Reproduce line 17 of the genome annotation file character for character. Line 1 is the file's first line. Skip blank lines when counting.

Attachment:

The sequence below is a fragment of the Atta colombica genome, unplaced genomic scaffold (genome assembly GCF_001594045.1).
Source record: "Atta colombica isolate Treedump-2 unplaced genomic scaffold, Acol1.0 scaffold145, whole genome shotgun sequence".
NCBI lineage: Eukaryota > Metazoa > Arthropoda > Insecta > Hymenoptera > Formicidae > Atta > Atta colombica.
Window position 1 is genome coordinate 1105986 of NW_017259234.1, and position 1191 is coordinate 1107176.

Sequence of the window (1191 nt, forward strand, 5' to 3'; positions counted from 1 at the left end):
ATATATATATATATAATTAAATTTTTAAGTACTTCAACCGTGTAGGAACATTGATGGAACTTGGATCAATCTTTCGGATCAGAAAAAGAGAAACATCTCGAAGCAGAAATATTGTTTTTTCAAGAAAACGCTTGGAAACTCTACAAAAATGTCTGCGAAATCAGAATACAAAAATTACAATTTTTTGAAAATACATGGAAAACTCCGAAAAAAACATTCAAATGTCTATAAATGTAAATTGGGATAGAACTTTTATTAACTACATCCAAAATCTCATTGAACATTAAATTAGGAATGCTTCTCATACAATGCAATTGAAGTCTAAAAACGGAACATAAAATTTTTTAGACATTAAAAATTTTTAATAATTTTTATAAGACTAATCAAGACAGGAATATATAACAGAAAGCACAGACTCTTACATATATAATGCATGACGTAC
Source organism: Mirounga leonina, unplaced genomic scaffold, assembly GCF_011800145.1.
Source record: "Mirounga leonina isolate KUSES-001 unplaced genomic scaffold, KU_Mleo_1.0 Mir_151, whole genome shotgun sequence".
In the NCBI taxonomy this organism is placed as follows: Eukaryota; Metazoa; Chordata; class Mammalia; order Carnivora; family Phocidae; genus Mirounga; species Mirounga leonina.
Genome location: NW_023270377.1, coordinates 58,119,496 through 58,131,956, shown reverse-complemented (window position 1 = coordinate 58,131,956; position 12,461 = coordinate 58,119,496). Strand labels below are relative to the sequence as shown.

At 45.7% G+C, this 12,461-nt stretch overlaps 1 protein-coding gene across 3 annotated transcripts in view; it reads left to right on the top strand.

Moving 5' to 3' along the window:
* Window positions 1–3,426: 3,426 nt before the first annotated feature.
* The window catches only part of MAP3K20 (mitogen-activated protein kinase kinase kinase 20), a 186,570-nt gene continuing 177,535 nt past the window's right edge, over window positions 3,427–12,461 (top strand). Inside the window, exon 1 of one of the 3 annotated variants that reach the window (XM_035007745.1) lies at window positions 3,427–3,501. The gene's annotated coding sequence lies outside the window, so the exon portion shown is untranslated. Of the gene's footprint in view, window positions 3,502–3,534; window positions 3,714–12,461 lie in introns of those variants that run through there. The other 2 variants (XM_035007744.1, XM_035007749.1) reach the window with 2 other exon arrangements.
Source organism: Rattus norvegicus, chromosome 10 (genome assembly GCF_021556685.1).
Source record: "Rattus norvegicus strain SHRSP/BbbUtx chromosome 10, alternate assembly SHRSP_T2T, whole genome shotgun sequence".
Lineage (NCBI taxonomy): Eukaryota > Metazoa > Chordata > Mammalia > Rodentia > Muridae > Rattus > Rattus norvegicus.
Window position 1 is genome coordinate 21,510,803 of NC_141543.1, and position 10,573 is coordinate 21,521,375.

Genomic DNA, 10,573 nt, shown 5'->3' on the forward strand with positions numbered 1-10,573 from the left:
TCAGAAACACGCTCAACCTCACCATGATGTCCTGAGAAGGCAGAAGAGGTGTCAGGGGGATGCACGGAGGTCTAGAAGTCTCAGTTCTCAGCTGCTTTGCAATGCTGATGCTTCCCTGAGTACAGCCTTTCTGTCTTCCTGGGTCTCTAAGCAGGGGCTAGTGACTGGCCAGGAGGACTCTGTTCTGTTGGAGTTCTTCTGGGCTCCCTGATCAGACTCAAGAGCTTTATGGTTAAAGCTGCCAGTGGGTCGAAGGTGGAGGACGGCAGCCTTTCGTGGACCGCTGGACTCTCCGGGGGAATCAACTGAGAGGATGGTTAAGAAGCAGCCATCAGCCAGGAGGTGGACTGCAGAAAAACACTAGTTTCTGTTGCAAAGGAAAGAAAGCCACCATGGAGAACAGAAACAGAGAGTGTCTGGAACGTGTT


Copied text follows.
Lineage (NCBI taxonomy): Eukaryota > Metazoa > Chordata > Mammalia > Rodentia > Muridae > Rattus > Rattus norvegicus.